That’s Brugge in a nutshell.
Brugge (spelled Bruges in French) is a remarkably well-preserved medieval city in northwest Flanders blessed with a signature beauty. Like Amsterdam, where we’d just spent nine days, Brugge is all about canals (they’re both nicknamed “Venice of the North” for a reason), narrow, winding cobblestoned streets, and ancient buildings with step-gabled architecture. But to think of Brugge as a mini-Amsterdam would do it a great disservice.
Brugge has a more fantasy, fairy-tale quality, almost otherworldly. It’s a place you would conjure up in your dreams, or expect a Hollywood set designer to fashion as a backdrop for a romantic period film spiced with intrigue and mystery. That said, Brugge has served as a locale for a number of movies, including the dark comedy “In Bruges” with Colin Farrell and the inspirational “The Nun’s Story” with Audrey Hepburn.
Further, UNESCO named the historic center of Brugge a world heritage site, calling it “an outstanding example of a medieval historic settlement, which has maintained its historic fabric as this has evolved over the centuries, and where original Gothic constructions form part of the town’s identity.” From 1200-1400, Brugge was a commercial and cultural capital of Europe, and its architecture from the Middle Ages to nowadays reflects its links to other parts of the world.
Before we left for Europe, friends who had traveled to Brugge and lived there spoke of Brugge in near reverential tones, almost as if they were under a spell. Now we see why. You can’t help but be captivated.
Brugge was an easy 90-minute metro and train ride from our rental apartment in Brussels. We divided our time in Brugge over two days, returning to Brussels in the late afternoons. The weather in Brugge both days was sunny with a brisk, cooling wind blowing in from the nearby North Sea. Rather than adhere to an itinerary, we decided to wander along the streets and simply let Brugge unfold before us.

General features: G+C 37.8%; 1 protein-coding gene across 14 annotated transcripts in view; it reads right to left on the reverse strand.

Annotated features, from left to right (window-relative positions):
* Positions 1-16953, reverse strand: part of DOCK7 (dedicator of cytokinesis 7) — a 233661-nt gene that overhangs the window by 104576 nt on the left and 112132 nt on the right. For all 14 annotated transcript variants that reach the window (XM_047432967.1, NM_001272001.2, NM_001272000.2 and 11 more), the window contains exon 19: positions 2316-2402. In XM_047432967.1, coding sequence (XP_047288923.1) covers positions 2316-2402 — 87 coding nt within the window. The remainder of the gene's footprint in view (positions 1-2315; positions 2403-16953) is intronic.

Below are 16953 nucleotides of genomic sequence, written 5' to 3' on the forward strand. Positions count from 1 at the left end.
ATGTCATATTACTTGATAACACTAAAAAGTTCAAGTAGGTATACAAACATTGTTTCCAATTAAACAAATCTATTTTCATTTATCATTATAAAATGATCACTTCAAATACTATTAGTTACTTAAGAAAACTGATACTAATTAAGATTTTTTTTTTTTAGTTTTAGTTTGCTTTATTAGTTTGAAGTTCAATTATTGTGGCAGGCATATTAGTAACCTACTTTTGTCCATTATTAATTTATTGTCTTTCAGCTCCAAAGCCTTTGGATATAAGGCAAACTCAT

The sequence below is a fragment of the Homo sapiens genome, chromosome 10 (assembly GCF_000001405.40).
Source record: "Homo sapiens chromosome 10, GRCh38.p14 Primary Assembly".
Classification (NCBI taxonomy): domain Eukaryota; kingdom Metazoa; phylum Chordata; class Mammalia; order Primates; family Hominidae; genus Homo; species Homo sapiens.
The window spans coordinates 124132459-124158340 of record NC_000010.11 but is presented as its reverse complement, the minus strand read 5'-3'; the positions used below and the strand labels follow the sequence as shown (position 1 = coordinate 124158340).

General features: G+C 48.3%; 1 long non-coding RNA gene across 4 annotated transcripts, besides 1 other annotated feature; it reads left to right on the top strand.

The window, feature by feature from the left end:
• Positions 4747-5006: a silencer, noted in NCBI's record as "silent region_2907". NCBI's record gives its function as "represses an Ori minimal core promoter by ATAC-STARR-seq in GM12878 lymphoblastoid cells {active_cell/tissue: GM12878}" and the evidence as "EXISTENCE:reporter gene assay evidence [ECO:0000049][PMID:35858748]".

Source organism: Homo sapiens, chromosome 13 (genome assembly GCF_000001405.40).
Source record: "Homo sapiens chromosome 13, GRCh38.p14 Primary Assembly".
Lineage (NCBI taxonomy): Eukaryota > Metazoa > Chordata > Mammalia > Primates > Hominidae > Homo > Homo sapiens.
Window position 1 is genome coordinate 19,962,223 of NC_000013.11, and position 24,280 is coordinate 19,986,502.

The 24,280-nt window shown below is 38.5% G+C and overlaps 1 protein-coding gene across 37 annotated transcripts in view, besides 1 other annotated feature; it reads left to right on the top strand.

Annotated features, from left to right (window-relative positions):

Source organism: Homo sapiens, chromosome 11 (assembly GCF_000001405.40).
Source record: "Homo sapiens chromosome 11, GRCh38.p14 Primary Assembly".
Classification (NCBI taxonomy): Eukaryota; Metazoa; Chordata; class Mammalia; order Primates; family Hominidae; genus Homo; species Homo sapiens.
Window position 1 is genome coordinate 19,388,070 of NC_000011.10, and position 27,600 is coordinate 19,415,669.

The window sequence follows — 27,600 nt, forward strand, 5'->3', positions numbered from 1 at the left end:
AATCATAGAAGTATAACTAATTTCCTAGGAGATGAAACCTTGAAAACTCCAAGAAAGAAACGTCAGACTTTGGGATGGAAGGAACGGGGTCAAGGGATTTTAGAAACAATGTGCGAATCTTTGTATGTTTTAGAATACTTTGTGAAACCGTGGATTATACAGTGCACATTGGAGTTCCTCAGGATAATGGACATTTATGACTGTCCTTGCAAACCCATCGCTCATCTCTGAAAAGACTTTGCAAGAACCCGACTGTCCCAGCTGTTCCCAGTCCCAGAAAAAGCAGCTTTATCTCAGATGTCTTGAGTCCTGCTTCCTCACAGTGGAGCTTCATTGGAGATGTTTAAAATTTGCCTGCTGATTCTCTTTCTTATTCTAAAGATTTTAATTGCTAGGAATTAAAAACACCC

Walking from Station Brugge in the direction of the center city presented us with the first of many beyond-belief sites – the Minnewater, a canalized lake, and its adjacent park.
Could any city have a more enchanting approach? Minnewater means “the lake of love,” a perfect name for this idyllic setting. We delighted in the panoramic view of weeping willows and turreted houses from the circa-1740 bridge.
Nearby was the Begijnhof (Beguinage), also a UNESCO world heritage site. This enclave was home to a community of religious women who lived independent, committed lives serving others. The dominant features were orderly white houses, a simply designed church, and a central courtyard carpeted with blooming daffodils. Discreet signs urged visitors to proceed in silence through the property. Installation artist Tadashi Kawamata was in the process of building plain wooden tree houses high above the garden for a temporary exhibition, the sculptures exploring the boundaries among art, architecture, and nature. Their presence in the treetops, representing childlike play and adventure, was a counterpoint to the Begijnhof’s air of spirituality and calm.